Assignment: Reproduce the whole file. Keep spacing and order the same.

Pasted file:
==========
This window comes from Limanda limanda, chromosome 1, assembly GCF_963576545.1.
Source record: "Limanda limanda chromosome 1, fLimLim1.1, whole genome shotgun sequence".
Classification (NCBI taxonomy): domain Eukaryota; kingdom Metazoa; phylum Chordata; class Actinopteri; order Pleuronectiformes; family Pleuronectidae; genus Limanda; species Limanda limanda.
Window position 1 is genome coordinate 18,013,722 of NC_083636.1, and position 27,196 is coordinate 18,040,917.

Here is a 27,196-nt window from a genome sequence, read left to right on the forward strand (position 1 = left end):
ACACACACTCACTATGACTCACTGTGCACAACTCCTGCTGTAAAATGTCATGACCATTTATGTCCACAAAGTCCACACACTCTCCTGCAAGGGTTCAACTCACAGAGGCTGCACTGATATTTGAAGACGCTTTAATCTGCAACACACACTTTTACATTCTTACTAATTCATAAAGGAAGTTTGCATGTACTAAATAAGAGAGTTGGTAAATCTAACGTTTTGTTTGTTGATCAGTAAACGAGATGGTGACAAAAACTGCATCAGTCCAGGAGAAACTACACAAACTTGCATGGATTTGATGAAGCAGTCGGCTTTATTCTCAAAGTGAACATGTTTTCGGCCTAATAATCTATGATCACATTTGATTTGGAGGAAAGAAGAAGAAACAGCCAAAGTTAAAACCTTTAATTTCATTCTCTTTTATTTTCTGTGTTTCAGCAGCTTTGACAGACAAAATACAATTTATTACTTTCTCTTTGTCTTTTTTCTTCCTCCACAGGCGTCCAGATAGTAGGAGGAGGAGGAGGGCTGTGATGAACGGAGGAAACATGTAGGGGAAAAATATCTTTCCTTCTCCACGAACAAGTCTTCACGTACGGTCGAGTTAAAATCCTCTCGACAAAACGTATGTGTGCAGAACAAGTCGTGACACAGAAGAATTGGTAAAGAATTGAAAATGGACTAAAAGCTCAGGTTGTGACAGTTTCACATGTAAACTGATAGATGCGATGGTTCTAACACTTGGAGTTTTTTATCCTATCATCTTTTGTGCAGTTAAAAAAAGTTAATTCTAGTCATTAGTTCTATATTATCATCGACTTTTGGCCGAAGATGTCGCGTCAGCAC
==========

This window comes from Limanda limanda, chromosome 1, assembly GCF_963576545.1.
Source record: "Limanda limanda chromosome 1, fLimLim1.1, whole genome shotgun sequence".
Classification (NCBI taxonomy): domain Eukaryota; kingdom Metazoa; phylum Chordata; class Actinopteri; order Pleuronectiformes; family Pleuronectidae; genus Limanda; species Limanda limanda.
Window position 1 is genome coordinate 18,013,722 of NC_083636.1, and position 27,196 is coordinate 18,040,917.

Here is a 27,196-nt window from a genome sequence, read left to right on the forward strand (position 1 = left end):
ACACACACTCACTATGACTCACTGTGCACAACTCCTGCTGTAAAATGTCATGACCATTTATGTCCACAAAGTCCACACACTCTCCTGCAAGGGTTCAACTCACAGAGGCTGCACTGATATTTGAAGACGCTTTAATCTGCAACACACACTTTTACATTCTTACTAATTCATAAAGGAAGTTTGCATGTACTAAATAAGAGAGTTGGTAAATCTAACGTTTTGTTTGTTGATCAGTAAACGAGATGGTGACAAAAACTGCATCAGTCCAGGAGAAACTACACAAACTTGCATGGATTTGATGAAGCAGTCGGCTTTATTCTCAAAGTGAACATGTTTTCGGCCTAATAATCTATGATCACATTTGATTTGGAGGAAAGAAGAAGAAACAGCCAAAGTTAAAACCTTTAATTTCATTCTCTTTTATTTTCTGTGTTTCAGCAGCTTTGACAGACAAAATACAATTTATTACTTTCTCTTTGTCTTTTTTCTTCCTCCACAGGCGTCCAGATAGTAGGAGGAGGAGGAGGGCTGTGATGAACGGAGGAAACATGTAGGGGAAAAATATCTTTCCTTCTCCACGAACAAGTCTTCACGTACGGTCGAGTTAAAATCCTCTCGACAAAACGTATGTGTGCAGAACAAGTCGTGACACAGAAGAATTGGTAAAGAATTGAAAATGGACTAAAAGCTCAGGTTGTGACAGTTTCACATGTAAACTGATAGATGCGATGGTTCTAACACTTGGAGTTTTTTATCCTATCATCTTTTGTGCAGTTAAAAAAAGTTAATTCTAGTCATTAGTTCTATATTATCATCGACTTTTGGCCGAAGATGTCGCGTCAGCAC